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You can read more about the Sailboat technique from Luke Hohmann's book Innovation Games. Luke also provides a free online tool to do these with distributed teams at (choose Visual Collaboration Games).

Length of time:

Usually about 45 minutes to get through data gathering and insight generation.

Short Description:

This retrospective technique uses a sailboat as a metaphor for the team. The team identifies anchors (impediments) and wind (positive forces) and chooses an area to improve.


Either a large white board or a large piece of poster paper. Flip charts can be used, but in my experience are not quite big enough for most teams. They'll work in a pinch. Lots of sticky notes Thick markers



Not much required, other than having the materials in place. You may wish to pre-draw the sailboat.


The facilitator draws a large picture of a sailboat floating in the water, with about half of the space above and half below the water/boat. He/she then explains that we're going to use the sailboat as a visual metaphor for the team. On a sailboat, there are things that slow it down (anchors), and things that propel it forward (wind). Just like the sailboat, there are things that slow our team down, and things that propel it forward. The facilitator then asks the team to think of what is anchoring the team down and what is propelling it forward, and to start writing one anchor/wind per sticky note.

Gathering Data

Sometimes people will be unsure if they should gather a bunch of stickies and then come up, or just bring them up as soon as they have one. I encourage the latter. As a facilitator, just keep an eye out for the energy in the room - you may need to prompt someone to go ahead and put their items on the board. When the energy starts to die down a bit, give people a fair warning that we'll wrap this part up in a moment. Once you see that everyone is done, get ready for the next step.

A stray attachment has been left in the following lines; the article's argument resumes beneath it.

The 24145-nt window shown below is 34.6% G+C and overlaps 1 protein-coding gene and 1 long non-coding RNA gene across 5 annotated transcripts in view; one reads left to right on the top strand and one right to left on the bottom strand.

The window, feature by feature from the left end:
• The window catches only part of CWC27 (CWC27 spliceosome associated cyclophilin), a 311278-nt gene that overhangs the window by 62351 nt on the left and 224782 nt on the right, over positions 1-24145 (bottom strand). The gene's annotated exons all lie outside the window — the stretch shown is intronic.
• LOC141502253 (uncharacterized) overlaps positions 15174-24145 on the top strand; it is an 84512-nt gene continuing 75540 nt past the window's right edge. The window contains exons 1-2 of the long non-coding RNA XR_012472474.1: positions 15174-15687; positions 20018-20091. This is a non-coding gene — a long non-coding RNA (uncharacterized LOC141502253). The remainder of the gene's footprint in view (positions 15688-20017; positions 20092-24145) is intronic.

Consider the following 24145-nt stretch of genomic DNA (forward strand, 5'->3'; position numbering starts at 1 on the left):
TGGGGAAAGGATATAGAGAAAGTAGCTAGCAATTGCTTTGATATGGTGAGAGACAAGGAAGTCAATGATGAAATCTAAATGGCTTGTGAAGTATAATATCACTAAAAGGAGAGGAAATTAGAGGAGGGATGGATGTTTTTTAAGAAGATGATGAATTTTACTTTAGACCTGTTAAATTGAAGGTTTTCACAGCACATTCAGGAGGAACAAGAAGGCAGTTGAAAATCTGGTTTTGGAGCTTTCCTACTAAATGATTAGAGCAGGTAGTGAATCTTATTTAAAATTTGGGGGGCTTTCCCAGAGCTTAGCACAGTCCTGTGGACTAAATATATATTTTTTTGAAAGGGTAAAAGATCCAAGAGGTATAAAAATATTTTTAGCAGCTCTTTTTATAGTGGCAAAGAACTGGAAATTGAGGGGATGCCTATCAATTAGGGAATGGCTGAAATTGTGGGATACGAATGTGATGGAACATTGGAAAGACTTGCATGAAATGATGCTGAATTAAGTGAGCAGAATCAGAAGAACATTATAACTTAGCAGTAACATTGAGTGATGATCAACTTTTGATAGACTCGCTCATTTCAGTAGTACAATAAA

Generating Insights

Ask the team to come up to the board and group sticky notes that seem related somehow. As they do it, ask them to read the sticky notes out loud. This part is a bit of a self-organizing activity, it may need a bit of facilitation to make sure that people are getting some value out of the grouping and that one person's opinion isn't dominating when creating the groups. Once the stickies are grouped, ask someone to label the groups. Typically this will result in one or a few large groups of sticky notes, which point out that there maybe a good amount of energy around addressing those items. You may ask someone to read all of the stickies at this point too, just to ensure nothing was overlooked.

Choosing what to do

Finally, you can ask team members to "dot vote" for the group or individual sticky they think should be worked on. I typically give everyone three votes, and they are allowed to use them however they please: place all votes on one sticky/group, distribute them around, or even don't use one. You can do this with drafting dots are simply everyone gets a marker and is on their honor to only place three dots. Total up the sticky/group with the most dots, and move into some root cause analysis and proposed changes to make!


The idea started from Luke Hohmann, and over the years has been modified a few times by many in the community.